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Fish resources: threats and protection
Beverton, R.J.H. (1992). Fish resources: threats and protection. Neth. J. Zool. 42(2-3): 139-175
In: Netherlands Journal of Zoology. E.J. Brill: Leiden. ISSN 0028-2960, more
Peer reviewed article  

Also published as
  • Beverton, R.J.H. (1992). Fish resources: threats and protection, in: Osse, J.W.M. et al. (Ed.) The Threatened World of Fish: Proceedings of the 7th International Ichthyology Congress, The Hague (The Netherlands), August 26-30, 1991. 42(2-3): pp. 139-175, more

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    Marine; Brackish water; Fresh water

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  • Beverton, R.J.H.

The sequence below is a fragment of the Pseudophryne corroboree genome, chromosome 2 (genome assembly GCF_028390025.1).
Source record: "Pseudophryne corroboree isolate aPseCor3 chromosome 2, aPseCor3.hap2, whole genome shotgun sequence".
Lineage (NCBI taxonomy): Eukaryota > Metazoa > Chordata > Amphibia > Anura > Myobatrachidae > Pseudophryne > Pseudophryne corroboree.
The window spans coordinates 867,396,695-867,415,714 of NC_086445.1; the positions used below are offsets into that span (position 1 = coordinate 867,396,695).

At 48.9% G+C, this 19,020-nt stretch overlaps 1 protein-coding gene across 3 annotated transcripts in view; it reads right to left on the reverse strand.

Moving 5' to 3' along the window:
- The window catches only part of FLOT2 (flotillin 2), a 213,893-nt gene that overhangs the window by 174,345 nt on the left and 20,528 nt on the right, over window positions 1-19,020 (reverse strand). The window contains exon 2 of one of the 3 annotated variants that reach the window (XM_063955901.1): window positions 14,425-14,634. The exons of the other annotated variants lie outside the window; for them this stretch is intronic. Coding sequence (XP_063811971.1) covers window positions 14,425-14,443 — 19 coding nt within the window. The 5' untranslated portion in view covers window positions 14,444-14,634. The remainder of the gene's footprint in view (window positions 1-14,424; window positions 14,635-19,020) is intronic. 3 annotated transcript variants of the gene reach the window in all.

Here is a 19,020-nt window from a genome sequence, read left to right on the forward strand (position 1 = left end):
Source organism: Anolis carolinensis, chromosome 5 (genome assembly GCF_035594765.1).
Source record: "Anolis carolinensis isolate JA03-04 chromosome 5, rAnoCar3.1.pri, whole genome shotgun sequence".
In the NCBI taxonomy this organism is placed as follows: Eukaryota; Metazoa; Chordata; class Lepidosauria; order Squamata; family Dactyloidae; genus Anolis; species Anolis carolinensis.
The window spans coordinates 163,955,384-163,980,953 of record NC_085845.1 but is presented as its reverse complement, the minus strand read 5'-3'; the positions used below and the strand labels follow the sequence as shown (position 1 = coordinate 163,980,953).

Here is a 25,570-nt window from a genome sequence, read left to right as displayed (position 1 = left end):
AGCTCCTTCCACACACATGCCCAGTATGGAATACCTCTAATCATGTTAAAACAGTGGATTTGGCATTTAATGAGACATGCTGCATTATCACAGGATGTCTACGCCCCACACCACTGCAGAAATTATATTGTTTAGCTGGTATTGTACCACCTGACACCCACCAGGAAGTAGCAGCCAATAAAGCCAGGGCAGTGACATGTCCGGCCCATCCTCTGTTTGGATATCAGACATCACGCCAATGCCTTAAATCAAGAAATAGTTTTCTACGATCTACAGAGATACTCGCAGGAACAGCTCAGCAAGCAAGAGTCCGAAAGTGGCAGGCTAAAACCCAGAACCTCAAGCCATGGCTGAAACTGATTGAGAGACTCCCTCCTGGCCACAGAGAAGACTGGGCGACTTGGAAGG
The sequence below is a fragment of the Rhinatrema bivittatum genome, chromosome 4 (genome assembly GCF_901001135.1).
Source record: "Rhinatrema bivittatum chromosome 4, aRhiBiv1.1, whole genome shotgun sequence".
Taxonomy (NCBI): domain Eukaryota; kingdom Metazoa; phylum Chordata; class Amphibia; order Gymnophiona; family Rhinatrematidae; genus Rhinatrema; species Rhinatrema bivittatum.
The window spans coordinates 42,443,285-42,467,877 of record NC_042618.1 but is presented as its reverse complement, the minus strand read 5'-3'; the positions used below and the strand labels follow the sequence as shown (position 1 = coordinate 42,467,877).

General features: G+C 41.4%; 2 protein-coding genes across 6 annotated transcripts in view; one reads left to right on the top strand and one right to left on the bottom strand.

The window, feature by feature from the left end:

The status of fish species and fish resources is reviewed. Actual and potential threats are identified and, as far as possible, quantified in terms of their potential to cause local or general extinction.Excessive depletion by fishing alone has rarely, if ever, caused extinction, but the cicumstances in which unrestrained fishing could potentially do so are identfied.The harm to fish arising from deterioration of water quality caused by toxic pollutants and acidification is well documented and, for the most part, well understood. More subtle and potentially more dangerous conditions arise from excessive organic enrichment in low energy systems such as deep lakes and semi-enclosed seas, which may lead to the creation or enhancement of an anoxic layer and its spead into shallower regions.The majority of introduced fish species have proved either non-viable or ecologically neutral. A small proportion have been benefical, mainly in man-made water bodies. Some, notably general colonsiers and powerfull predators, have seriously harmed the native fish fauna.Most serious, because the fish have little or no natural protective response, is disruption of water flow or loss of habitat. Significant loss of genetic deversity can be caused even when these factors are not so serious as to cause total extinction.In reality, it is usually for two or more of the above threats to operate together; it is shown how the result may be more dangerous than the sum of their independent effects.In conclusion, it is suggested that a more rigorous and uniform difinition of "threat" is needed. The established criteria and methodology of "risk assessment" could be used with advantage. Complete protection, exept in special circumstances, is unattainable. A better strategy is to intensify efforts to convince the users of fish resources, whether for food, sport or the aquarium trade, that sustainable harvesting is to their long-term advantage as well as that of the fish. Above all, the need is to convince the general public that the conservation of fish is just as important as that of other more visible fauna and flora

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